And about the money? So, you supposedly tell a lie about me in public, and I’m entitled to monetary damages because, you know, it’s my right to seek such, thus making it perfectly acceptable and not a rep-damaging punk move at all to throw the wife into the mix to collect the money to which I’m entitled.

            If you want to state that it’s their right to do it, I never said it wasn’t. We have hordes of idiotic laws in this “free” nation of ours.

            If you want to argue that it’s actually the right thing to do, you’re not doing a very good job at it.

            I never took you for a hug-box sissy before, so I won’t start now. Seems like it’s just personal against these people, so you don’t rightly care what their loved ones go through in the pursuit of a payout.

            Good a stance as any. You have the right to be vindictive. And by your logic, if one has the right, one better exercise it.

          • brickman

            Not too long winded are you?

            People suing for damages are not hos it’s the way damages are resolved.To use your example of wives let me run down your wife with an automobile , are you a whore if you sue me? Of course not.

            I have served on juries and for the most part I trust the judgement of the American People. You do not.

          • Josh

            Uh oh. Pete forbid I attempt to articulate a point I’m trying to make rather than just throwing out a sentence or two with no explanatory power calling someone a whiner or something, or drawing some blatantly false equivalency and Mutombo-wagging like I just served somebody.

            ……

            So, now “damages” are the same for defamation (having people say allegedly untrue or mean things) and for murder or wrongful death? Dafuq did I just read…

            And I don’t “trust the judgment of the American people” because I don’t think it is right for Sherrod or Kyle to drag grieving families through court to earn a payday? I have no faith in my countrymen because I think the right thing to do would be to drop the suit and to stop seeking a payday after the guilty party dies.

            Gotcha.

            I can see why you’re not explaining your position beyond a short sentence.

            (And I cleared moderation below. Woot! Guess the American people (or maybe person) judged me as worthy. Faith restored!)

          • Josh

            Sherrod or Ventura* of course

            You got me believing in ghosts apparently. It’s contagious.

  • Mike

    I’m no fan of Jesse due to his voracious appetite for money and media attention and I looked at this case as another excuse for him to get back to the media spotlight after several years away from it. However, his lawyers did a good job picking apart the testimonies of the 11 witnesses at the bar the night of the supposed altercation by referring to the alcohol consumption of the group and that many of them were drunk and could not recall where the punch took place or what time. Also, Jesse never had the black eye that Chris allegedly gave him and questioned how he could knock down Jesse, who was 6’5″ tall and 225 lbs. at the time. I would never accuse Chris of lying, but he certainly embellished the truth. I can certainly understand Jesse’s frustration that a major best-selling book accused him of saying that the Seals deserved “to lose a few”. For that statement, I can see why he pursued the lawsuit, even after Chris’ murder. He probably will never go to another SEAL reunion, but in his mind, his name is “cleared”.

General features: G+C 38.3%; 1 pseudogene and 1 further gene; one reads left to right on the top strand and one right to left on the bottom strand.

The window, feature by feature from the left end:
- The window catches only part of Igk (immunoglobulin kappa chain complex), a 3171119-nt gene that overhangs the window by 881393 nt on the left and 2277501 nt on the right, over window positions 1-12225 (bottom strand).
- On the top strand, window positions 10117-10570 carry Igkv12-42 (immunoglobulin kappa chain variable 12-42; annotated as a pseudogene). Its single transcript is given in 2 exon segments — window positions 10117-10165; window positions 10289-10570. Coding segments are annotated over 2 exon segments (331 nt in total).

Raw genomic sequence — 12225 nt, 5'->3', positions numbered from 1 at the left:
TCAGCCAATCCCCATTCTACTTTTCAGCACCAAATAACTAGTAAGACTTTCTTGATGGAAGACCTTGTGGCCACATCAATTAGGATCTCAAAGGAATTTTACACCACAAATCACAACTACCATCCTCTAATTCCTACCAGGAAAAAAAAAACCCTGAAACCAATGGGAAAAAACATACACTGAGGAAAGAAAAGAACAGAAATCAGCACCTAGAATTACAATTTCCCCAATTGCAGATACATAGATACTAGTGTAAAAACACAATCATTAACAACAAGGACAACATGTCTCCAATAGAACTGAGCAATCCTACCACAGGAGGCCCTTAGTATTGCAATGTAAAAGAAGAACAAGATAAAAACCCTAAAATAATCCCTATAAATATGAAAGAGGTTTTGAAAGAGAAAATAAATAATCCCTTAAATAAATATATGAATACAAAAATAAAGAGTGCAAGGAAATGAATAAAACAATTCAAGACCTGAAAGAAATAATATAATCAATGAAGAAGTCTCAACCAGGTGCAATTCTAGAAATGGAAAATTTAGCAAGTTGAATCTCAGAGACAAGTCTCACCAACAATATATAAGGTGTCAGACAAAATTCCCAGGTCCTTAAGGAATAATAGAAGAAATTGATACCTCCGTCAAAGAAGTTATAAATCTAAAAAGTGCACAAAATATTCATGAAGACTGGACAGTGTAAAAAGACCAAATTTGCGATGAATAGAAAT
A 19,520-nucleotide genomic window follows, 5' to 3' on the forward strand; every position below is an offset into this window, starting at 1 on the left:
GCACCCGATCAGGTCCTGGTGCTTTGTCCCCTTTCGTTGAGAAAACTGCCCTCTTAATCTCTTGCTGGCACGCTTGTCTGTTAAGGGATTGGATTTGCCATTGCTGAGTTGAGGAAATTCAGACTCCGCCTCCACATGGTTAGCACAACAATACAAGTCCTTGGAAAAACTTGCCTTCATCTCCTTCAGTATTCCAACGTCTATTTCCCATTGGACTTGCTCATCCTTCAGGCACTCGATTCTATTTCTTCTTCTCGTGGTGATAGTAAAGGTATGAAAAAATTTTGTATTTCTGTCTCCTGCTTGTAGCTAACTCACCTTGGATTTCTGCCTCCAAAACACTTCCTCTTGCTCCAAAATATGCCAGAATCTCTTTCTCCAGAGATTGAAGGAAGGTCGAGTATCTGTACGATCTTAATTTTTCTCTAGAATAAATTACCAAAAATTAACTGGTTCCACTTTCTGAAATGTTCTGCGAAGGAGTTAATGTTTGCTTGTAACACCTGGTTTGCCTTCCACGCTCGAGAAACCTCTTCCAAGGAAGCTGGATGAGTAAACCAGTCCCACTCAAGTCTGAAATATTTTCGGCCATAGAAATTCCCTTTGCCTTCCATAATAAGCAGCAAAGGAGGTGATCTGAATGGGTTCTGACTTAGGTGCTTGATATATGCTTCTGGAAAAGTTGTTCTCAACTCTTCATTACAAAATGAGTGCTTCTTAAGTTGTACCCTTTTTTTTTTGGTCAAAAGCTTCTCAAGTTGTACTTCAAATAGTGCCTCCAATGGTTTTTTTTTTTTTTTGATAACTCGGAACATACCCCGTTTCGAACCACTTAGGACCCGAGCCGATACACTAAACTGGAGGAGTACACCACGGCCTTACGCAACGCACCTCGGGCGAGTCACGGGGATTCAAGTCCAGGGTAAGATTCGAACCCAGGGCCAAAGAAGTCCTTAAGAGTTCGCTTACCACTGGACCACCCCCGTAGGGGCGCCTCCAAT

• http://johndalybooks.com/ John Daly

      Hi Mike. I respect your opinion.

      I’ve read about the inconsistencies in the eye-witness accounts as well, and I don’t doubt that some of the witnesses were likely inebriated. However, all of them did testify to either seeing an altercation, or at least the aftermath of one with Ventura climbing up from the floor. Jesse’s a big guy, but it doesn’t take much to knock someone off a bar-stool when they’re not prepared for it.

      According to Kyle, it was quick altercation that basically consisted of one punch and him (Kyle) running out of the bar immediately afterwards. To me, that makes sense in the context of what the witnesses testified to – being that most weren’t quite sure what had just happened at the time, and had to go back 8 years in their minds to remember the specifics.

      Kyle said in his book that the black eye was a “rumor” he had heard.

      I wasn’t there, though, and I admit a bias exists in that from what I’ve read of both men, Chris Kyle comes across as far more respectable.

      Let me ask you this though: Even if Kyle really did fabricate or at least exaggerate what happened, and the defense’s witnesses really didn’t see what they said they saw, wouldn’t you agree that Kyle’s telling of the story wasn’t done out of malice intent to besmirch Ventura? If that were his intent, I believe he would have put Ventura’s name in his book, instead of letting radio hosts later reluctantly drag it out of him.

      I also thought the prosecution’s assertion that the Ventura story helped drive Kyle’s book sales was pretty silly. Kyle was a very intriguing guy. Once he started getting the bigger interviews, people bought the book to learn more about HIM – not because they wanted to read a short passage that has already been described to them in the interviews.